Johnson and Feldmeth and Crisci and Brown report the motives behind children acting out sexually to include the need to reduce feelings of fear, anger, or loneliness, or to achieve power over victims through acts of coercion. Some professionals believe that a significant number of sexually aggressive children are also addicted to the behaviors.67
A study of children with sexual behavior problems found that: 68
84% had been sexually abused;
48% reported they had been victims of physical abuse;
33% had been emotionally abused;
18% had been neglected;
56% had been subjected to multiple forms of abuse, most often physical and sexual abuse.
OFFENDERS WHO ABUSE PERSONS WITH DISABILITIES
33% to 40% of sexual offenders against persons with disabilities are service providers;
20% are friends and neighbors of the victims;
25% are family members;
10% to 40% are other persons with disabilities.
Only 2%-4% of reported child sex offenses are committed by women.69 However, this number may be low, since women are not traditionally viewed as offenders, even by victims, and because boys tend to underreport sexual abuse.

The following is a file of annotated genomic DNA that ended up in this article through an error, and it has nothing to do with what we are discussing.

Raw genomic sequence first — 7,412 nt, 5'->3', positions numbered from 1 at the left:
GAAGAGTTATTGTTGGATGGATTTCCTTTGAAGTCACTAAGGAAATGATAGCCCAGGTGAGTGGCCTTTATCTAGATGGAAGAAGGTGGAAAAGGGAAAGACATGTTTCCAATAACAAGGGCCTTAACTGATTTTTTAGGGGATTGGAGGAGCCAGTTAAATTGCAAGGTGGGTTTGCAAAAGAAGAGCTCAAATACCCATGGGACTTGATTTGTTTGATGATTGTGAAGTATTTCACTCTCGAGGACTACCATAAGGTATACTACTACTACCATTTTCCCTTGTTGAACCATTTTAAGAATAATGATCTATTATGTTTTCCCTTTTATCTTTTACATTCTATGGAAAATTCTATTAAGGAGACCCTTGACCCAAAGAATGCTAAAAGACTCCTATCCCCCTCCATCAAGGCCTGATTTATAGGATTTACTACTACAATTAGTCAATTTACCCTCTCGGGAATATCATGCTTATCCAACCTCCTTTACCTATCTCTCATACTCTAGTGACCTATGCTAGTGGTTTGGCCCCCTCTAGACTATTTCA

One half to 2/3 of incarcerated female offenders committed the crime in conjunction with a man. Almost all were acquainted with children.
Fifty percent of female sexual offenders have a history of mental illness (as opposed to 9% of male offenders).70
Research indicates that females commit approximately 20% of sex offenses against children.71
68 Pithers, W.D., and A. Carey. The Other Half of the Story: Children with Sexual Behavior Problems. 4(1-2) Psychology, Public Policy and Law (1988): 200-217.
69 Bureau of Justice Statistics. U.S. Department of Justice. 1997.
70 Grayson, Joanne. Female Sex Offenders. Interchange (June 1989).
71 Center for Sex Offender Management. Office of Justice Programs. An Overview of Sex Offender Management. U.S. Department of Justice (July 2002).
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